For years futurists have been regularly prophesizing that the power of the Internet will level the playing field between the mighty and the weak, and one more nugget of evidence that this day is finally dawning has now come to my attention.

A few days ago my regular Google sweeps discovered that a website called ZeroHedge had picked up and reprinted my recent article American Pravda, and although I had never heard of the source, I clicked a link and casually investigated. The website seems absolutely bare-bones in style, posts long essays one after the other, is apparently run on a quasi-volunteer basis by several pseudonymous editors, and focuses on financial or political issues, especially of a controversial or scandalous nature. That description would easily apply to a hundred or a thousand other webzines, but a crucial difference is ZeroHedge’s traffic, which seems to be absolutely enormous.

Although my article was just one of many posted that day, the running total of readers quickly reached ten or twenty thousand, while tweets went out to a vast multitude of recipients. In just a couple of days it accumulated as much readership as my original version had received in a week or two, and once I investigate the website’s traffic with the Alexa tool, I soon discovered why. This self-operated webzine, apparently run on a shoestring, seems to be almost as popular as the entire Atlantic website, with all of its archives, major feature stories by prominent journalists, and popular bloggers. Put another way, ZeroHedge’s traffic is several times larger than the combined total of National Review, The Nation, and The New Republic. And I’d never even known it existed until last week.

How did ZeroHedge become aware of my piece? While I can’t be sure, I strongly suspect that the lead came a few days earlier, when Tyler Cowen, a prominent professor of economics at George Mason University, had highlighted my piece at his popular Marginal Revolution blogsite under the attention-getting title “The Most Provocative, Fascinating, and Bizarre Piece I Read Today”. His posting generated a long thread containing hundreds of comments, a major outpouring of tweets, and a huge increase of traffic back to the original article. And since ZeroHedge seems to glory in shocking stories inadequately covered by our timorous mainstream media, they probably decided my material was right up their alley.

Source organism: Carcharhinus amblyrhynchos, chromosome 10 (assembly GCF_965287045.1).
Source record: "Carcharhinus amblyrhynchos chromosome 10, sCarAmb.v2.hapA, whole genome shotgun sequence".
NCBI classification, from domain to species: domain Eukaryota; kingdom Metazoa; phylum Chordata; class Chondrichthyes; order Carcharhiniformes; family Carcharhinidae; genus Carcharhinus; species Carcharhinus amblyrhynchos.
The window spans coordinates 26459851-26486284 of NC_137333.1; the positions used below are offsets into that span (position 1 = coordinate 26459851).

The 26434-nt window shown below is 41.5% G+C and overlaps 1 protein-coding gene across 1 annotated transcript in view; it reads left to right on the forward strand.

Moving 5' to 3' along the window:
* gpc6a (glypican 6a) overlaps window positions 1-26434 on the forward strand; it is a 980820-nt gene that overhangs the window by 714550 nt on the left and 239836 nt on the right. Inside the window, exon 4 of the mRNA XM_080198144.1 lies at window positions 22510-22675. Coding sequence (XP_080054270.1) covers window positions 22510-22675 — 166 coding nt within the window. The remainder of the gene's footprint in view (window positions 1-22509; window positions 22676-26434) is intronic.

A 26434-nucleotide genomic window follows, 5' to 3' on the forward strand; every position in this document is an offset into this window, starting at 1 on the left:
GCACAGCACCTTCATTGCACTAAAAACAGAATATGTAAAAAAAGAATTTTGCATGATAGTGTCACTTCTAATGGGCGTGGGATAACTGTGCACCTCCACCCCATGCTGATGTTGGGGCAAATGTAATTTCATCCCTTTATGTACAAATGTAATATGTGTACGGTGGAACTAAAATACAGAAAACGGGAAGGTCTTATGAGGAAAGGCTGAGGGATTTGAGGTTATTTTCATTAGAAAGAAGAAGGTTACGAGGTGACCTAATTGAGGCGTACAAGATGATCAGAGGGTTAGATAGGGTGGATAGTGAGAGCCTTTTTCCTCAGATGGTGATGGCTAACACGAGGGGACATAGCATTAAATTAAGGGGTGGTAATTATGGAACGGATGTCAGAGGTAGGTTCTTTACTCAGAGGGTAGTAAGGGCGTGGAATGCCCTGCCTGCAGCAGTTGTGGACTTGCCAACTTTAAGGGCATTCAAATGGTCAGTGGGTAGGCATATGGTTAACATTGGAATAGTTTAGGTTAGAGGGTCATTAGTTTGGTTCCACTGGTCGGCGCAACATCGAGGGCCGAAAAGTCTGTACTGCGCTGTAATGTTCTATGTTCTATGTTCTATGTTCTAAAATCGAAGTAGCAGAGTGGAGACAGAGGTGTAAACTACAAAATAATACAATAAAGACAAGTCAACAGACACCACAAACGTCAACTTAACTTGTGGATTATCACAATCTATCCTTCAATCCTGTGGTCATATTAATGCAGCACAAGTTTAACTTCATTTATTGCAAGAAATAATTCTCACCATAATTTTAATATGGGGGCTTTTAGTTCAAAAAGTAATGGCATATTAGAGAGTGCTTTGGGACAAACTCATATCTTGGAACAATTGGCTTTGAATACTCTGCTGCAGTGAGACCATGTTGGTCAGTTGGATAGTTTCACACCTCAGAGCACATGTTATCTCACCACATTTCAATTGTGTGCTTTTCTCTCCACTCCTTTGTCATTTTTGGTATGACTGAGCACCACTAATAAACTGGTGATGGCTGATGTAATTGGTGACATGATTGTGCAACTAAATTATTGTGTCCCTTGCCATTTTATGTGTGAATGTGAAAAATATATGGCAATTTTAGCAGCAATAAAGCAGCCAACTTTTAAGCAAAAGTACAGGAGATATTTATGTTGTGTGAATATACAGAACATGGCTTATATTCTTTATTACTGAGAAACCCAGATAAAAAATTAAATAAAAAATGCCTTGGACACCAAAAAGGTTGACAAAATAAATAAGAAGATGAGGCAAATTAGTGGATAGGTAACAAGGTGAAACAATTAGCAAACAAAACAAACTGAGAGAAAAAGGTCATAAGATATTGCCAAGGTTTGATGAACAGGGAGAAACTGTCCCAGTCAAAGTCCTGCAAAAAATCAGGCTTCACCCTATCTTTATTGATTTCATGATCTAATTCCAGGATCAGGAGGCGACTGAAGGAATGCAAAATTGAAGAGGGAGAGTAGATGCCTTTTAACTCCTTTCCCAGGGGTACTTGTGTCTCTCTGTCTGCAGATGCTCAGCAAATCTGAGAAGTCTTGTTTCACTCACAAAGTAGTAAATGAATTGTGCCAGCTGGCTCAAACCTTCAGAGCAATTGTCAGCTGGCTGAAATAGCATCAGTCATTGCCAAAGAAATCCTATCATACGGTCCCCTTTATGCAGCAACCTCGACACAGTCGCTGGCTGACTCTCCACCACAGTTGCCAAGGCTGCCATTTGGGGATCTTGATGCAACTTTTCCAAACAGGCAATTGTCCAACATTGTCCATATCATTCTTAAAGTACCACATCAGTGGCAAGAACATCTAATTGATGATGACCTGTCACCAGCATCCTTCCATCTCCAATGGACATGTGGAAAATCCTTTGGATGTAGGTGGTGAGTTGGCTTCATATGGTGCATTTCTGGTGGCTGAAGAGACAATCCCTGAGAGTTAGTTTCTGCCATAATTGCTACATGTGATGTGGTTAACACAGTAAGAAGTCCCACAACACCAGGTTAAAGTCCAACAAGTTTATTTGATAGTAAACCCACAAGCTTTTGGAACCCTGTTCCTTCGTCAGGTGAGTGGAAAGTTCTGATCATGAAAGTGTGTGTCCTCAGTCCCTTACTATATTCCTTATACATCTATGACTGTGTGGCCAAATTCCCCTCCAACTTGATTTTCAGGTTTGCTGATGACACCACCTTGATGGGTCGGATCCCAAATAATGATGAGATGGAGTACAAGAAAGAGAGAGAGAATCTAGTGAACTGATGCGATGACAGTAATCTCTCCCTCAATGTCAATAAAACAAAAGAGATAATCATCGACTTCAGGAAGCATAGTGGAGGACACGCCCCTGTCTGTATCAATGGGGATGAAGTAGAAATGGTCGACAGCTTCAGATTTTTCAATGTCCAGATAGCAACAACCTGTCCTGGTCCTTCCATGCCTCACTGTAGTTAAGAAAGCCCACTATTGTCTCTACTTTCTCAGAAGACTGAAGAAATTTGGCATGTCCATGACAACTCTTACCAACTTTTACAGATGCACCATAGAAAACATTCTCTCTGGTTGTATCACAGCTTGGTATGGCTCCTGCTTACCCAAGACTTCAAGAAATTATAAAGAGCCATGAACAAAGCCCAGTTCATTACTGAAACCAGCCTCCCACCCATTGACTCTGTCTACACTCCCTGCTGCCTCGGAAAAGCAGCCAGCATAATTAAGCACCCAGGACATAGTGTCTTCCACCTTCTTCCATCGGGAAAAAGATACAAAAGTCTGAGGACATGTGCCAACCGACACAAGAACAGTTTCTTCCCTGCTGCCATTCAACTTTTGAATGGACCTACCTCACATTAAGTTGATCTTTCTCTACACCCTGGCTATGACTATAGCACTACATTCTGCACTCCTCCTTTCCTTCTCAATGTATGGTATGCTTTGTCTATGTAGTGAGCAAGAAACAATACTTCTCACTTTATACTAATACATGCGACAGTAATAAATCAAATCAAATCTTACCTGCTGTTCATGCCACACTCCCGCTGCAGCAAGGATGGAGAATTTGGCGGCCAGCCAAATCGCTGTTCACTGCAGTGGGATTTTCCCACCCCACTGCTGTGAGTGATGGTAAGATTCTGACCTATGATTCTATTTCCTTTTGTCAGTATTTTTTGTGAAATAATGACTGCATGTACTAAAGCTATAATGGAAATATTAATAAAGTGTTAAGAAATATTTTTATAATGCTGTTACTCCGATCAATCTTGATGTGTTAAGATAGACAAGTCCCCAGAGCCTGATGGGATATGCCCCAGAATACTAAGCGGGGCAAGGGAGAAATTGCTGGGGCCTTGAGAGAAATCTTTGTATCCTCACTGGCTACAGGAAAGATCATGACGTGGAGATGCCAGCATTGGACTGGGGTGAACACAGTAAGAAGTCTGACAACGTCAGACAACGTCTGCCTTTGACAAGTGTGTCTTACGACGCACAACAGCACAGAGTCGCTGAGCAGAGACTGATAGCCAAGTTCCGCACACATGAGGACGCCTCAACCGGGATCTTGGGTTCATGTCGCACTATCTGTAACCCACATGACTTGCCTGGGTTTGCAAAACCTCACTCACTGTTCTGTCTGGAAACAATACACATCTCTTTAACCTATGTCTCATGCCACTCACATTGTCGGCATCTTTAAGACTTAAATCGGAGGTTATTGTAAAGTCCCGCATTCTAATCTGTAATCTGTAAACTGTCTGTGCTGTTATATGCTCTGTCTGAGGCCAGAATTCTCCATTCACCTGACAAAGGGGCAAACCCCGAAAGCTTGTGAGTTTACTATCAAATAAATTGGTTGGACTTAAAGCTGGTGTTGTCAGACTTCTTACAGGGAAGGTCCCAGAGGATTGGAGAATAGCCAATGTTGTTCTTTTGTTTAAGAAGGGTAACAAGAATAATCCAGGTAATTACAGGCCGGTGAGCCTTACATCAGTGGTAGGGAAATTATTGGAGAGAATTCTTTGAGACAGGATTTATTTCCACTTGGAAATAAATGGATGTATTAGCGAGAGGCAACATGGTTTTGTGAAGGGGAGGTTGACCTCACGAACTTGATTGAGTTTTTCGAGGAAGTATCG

In any event, the combination of these new discussions and republications along with the Forbes column of the week before quickly tripled or quadrupled the total pageviews of my piece, which although still well behind my Meritocracy article, is now running almost three times ahead of my next most successful article.

And who knows what the future may bring? Sydney Schanberg ranks as one of the most renowned American journalists of his generation, many of today’s 50ish top MSM editors may have originally been inspired to become reporters by his film The Killing Fields, and he has uncovered what surely ranks as “the Scandal of the Century.” It would take just one curious MSM editor to assign one MSM reporter to interview him and publish the results to produce such an explosive MSM chain-reaction that surely “all the walls would start tumbling down.”

 

Meanwhile, my recent Salon column, arguing that a large increase in the federal minimum wage must be included as part of the immigration reform legislation moving through Congress, has begun attracting some notice. Prominent blogger Mickey Kaus characterized it as a declaration of my opposition to the proposed amnesty, which I’d say was half right. I would certainly oppose the bill in its current form, for the reasons given, but would immediately become a strong supporter if a $12.00 minimum wage were added as a sweetener. Given the overwhelming elite consensus behind the immigration bill and total elite disinterest in any minimum wage issues, perhaps shrewd Democratic constituency groups should consider taking the same “tough-bargaining” position.

In addition, blogger Andrew Sullivan contrasted my economic immigration arguments with those of ubiquitous economist Tyler Cowen on the same subject. I argued that without any change in the minimum wage, the vast increase in lesser-skilled labor from increased immigration would prove disastrous to the economic prospects of ordinary working Americans. Cowen seemed to claim that the more millions of eager low-wage workers who flow into our country, the higher their wages will rise.

Now admittedly, my opponent is a renowned free market academic at a leading university, who has surely forgotten more about basic economic principles than I have ever learned in my life, but doesn’t the old law of supply and demand work the other way round? Or does Cowen’s theory rely upon the innate generosity of America’s totally altruistic class of business employers?